How can WPS impact the Biden administration’s new orientation of foreign policy for the American middle class?
We now have the oldest President to take office in US history, but we are also welcoming one of its youngest National Security Advisors, Jake Sullivan. His appointment represents a break from the traditional, bipartisan foreign policy consensus. The “Blob”, as the foreign policy community is affectionately called, may no longer have a friendly ear in the White House; as Sullivan aims to create a foreign policy agenda that appeals to the interests of ordinary Americans.
To that point, the Carnegie Endowment for International Peace published a report on September 23, 2020 on transforming the foreign policy agenda of the US away from the long-established, bipartisan consensus internationalist playbook to one which listens to the American heartland. This is based on the understanding that there is a causal relationship between domestic and foreign policy, and that a strong and positive US presence abroad requires a domestic middle class to prosper. Ultimately, what brought down the Berlin Wall and the Iron Curtain was neither the Pentagon nor America’s Other Army, it was the promise of the American Dream.
Conversely, a precarious middle class leads to a withdrawing of American foreign policy from the international community, as we saw during President Trump’s America First agenda. But even there, the connections between domestic and foreign policies were clear: Trump linked immigration and trade to the domestic concerns of American voters.
Carnegie’s report seeks to address that connection, but links it back to an agenda that recognizes that Americans do not want an isolationist US withdrawing from its values and commitments abroad, nor a return to the Cold War-style nationalism and endless war against an ideology. By reorienting our foreign policy goals, the US can prioritize the needs and interests of our heartland.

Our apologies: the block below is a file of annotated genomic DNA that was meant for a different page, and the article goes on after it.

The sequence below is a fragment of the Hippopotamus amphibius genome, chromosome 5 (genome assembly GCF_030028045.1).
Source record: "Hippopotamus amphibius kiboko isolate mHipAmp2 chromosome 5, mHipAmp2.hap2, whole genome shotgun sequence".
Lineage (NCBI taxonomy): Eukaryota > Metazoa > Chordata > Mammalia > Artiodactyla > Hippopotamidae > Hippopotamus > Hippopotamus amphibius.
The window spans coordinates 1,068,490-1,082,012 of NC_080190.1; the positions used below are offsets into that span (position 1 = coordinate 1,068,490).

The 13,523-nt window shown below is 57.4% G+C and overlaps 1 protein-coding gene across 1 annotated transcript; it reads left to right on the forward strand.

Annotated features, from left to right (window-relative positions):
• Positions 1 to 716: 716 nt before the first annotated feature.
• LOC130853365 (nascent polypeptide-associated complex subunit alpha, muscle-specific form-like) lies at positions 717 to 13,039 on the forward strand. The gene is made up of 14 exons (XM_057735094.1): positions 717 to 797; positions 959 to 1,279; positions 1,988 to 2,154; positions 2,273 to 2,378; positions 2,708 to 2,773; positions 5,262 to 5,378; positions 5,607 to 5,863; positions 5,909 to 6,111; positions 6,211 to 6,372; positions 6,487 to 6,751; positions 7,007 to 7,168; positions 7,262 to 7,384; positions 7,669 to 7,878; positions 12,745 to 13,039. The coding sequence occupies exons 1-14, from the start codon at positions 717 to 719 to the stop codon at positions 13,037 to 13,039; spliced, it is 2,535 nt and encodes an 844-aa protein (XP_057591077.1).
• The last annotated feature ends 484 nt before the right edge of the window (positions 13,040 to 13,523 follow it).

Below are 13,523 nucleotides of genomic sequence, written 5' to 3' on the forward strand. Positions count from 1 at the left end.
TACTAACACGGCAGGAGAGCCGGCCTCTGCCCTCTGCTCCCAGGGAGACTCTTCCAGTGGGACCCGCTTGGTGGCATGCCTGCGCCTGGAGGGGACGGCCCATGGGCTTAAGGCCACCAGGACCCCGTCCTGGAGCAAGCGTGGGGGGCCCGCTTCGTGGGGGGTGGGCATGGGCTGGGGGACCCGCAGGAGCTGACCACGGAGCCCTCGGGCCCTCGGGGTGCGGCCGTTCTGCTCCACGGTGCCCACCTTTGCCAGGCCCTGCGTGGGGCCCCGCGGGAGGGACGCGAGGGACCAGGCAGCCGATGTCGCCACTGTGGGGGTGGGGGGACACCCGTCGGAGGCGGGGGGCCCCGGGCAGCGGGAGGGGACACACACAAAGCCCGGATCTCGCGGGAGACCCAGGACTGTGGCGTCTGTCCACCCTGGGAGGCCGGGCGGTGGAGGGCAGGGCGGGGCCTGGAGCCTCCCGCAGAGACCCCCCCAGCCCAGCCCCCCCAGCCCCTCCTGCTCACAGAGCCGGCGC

Of its five broad recommendations, there is one strategy in the report that should be examined as it relates to the WPS agenda, because it directly addresses how it can be implemented. In order to increase the cost efficiency of our security spending, free up resources, and reduce the overextension of our foreign policy, the report recommends to “boost strategic warning systems and intelligence support to better head off costly shocks and build up protective systems at home”.
Here, we see the tension drawn between the priorities at home and abroad, where policymakers must meet unlimited needs with limited resources. As noted in a previous OSF article, the WPS Act is the policy tool to synergize our domestic issues with our foreign policy through the use of early warning indicators. By anticipating and heading off costly shocks, while also addressing problems in society, implementing the WPS Act to its fullest potential will kill two birds with one stone.
In both domestic and international contexts, women are generally the first victims to point out breakdowns in human security, predicting long-term deterioration or future acute crises. Where human security breaks down, we see it manifest in various, observable forms, such as when women begin selling jewelry due to food or economic insecurity, domestic and sex-specific violence cases increase. By directly addressing these issues, we can intercept the problems before they advance into widespread violence, increases in extremism, or a national security crisis.
In other words, gender analysis can produce early warning signals to destabilizing crises. In addition to its instrumental value, we can proactively address the needs of the communities in distress much sooner and more effectively. Whether it’s at home or abroad, when these indicators are reported and routinely ignored, or other issues are prioritized instead, we are being penny wise and pound foolish with our security tools. Rather, if we can be wise with our investments, not only can we spend less on our military, we can also prioritize the needs of our middle class at home.
If the US is serious about developing a foreign policy for the middle class, especially one that “boosts strategic warning systems … to better head off costly shocks and build up protective systems at home”, then it must also take seriously its commitments and policy tools of the WPS agenda. Preventing acute crises by incorporating gender analysis to our domestic and foreign policy tools, and thereby strengthening the resilience of our communities, will reduce costly shocks to our security apparatus and create an agenda that addresses the domestic concerns of all American voters.